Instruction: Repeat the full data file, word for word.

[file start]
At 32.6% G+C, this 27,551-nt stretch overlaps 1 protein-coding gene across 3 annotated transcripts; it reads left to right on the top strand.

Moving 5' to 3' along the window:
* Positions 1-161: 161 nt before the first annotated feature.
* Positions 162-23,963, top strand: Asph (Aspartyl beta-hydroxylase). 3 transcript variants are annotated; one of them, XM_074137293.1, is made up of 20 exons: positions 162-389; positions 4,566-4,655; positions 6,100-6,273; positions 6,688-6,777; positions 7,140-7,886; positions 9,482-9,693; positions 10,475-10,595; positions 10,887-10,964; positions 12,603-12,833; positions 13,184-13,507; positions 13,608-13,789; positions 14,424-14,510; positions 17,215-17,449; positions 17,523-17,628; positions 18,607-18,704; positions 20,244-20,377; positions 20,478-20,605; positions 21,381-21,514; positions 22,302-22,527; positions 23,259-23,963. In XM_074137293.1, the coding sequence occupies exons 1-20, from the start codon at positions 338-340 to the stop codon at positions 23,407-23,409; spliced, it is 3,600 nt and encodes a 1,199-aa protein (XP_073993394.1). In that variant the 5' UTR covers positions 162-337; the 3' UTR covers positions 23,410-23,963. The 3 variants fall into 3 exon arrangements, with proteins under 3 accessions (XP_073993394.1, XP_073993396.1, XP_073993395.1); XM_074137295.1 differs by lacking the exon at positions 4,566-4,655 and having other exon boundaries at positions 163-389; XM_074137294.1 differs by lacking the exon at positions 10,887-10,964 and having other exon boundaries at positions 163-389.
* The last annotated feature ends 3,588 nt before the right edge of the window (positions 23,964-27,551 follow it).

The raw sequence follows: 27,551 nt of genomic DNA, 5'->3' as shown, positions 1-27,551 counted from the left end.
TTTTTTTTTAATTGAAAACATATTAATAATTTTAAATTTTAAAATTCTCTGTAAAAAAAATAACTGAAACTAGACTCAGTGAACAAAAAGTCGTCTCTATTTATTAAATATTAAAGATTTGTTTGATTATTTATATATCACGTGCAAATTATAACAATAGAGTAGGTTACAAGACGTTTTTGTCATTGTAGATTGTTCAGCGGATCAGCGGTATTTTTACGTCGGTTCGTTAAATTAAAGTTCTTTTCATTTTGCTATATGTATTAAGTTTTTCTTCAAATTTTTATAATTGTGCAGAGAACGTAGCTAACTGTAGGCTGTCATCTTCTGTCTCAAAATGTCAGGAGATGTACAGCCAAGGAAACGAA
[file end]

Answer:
At 32.6% G+C, this 27,551-nt stretch overlaps 1 protein-coding gene across 3 annotated transcripts; it reads left to right on the top strand.

Moving 5' to 3' along the window:
* Positions 1-161: 161 nt before the first annotated feature.
* Positions 162-23,963, top strand: Asph (Aspartyl beta-hydroxylase). 3 transcript variants are annotated; one of them, XM_074137293.1, is made up of 20 exons: positions 162-389; positions 4,566-4,655; positions 6,100-6,273; positions 6,688-6,777; positions 7,140-7,886; positions 9,482-9,693; positions 10,475-10,595; positions 10,887-10,964; positions 12,603-12,833; positions 13,184-13,507; positions 13,608-13,789; positions 14,424-14,510; positions 17,215-17,449; positions 17,523-17,628; positions 18,607-18,704; positions 20,244-20,377; positions 20,478-20,605; positions 21,381-21,514; positions 22,302-22,527; positions 23,259-23,963. In XM_074137293.1, the coding sequence occupies exons 1-20, from the start codon at positions 338-340 to the stop codon at positions 23,407-23,409; spliced, it is 3,600 nt and encodes a 1,199-aa protein (XP_073993394.1). In that variant the 5' UTR covers positions 162-337; the 3' UTR covers positions 23,410-23,963. The 3 variants fall into 3 exon arrangements, with proteins under 3 accessions (XP_073993394.1, XP_073993396.1, XP_073993395.1); XM_074137295.1 differs by lacking the exon at positions 4,566-4,655 and having other exon boundaries at positions 163-389; XM_074137294.1 differs by lacking the exon at positions 10,887-10,964 and having other exon boundaries at positions 163-389.
* The last annotated feature ends 3,588 nt before the right edge of the window (positions 23,964-27,551 follow it).

The raw sequence follows: 27,551 nt of genomic DNA, 5'->3' as shown, positions 1-27,551 counted from the left end.
TTTTTTTTTAATTGAAAACATATTAATAATTTTAAATTTTAAAATTCTCTGTAAAAAAAATAACTGAAACTAGACTCAGTGAACAAAAAGTCGTCTCTATTTATTAAATATTAAAGATTTGTTTGATTATTTATATATCACGTGCAAATTATAACAATAGAGTAGGTTACAAGACGTTTTTGTCATTGTAGATTGTTCAGCGGATCAGCGGTATTTTTACGTCGGTTCGTTAAATTAAAGTTCTTTTCATTTTGCTATATGTATTAAGTTTTTCTTCAAATTTTTATAATTGTGCAGAGAACGTAGCTAACTGTAGGCTGTCATCTTCTGTCTCAAAATGTCAGGAGATGTACAGCCAAGGAAACGAA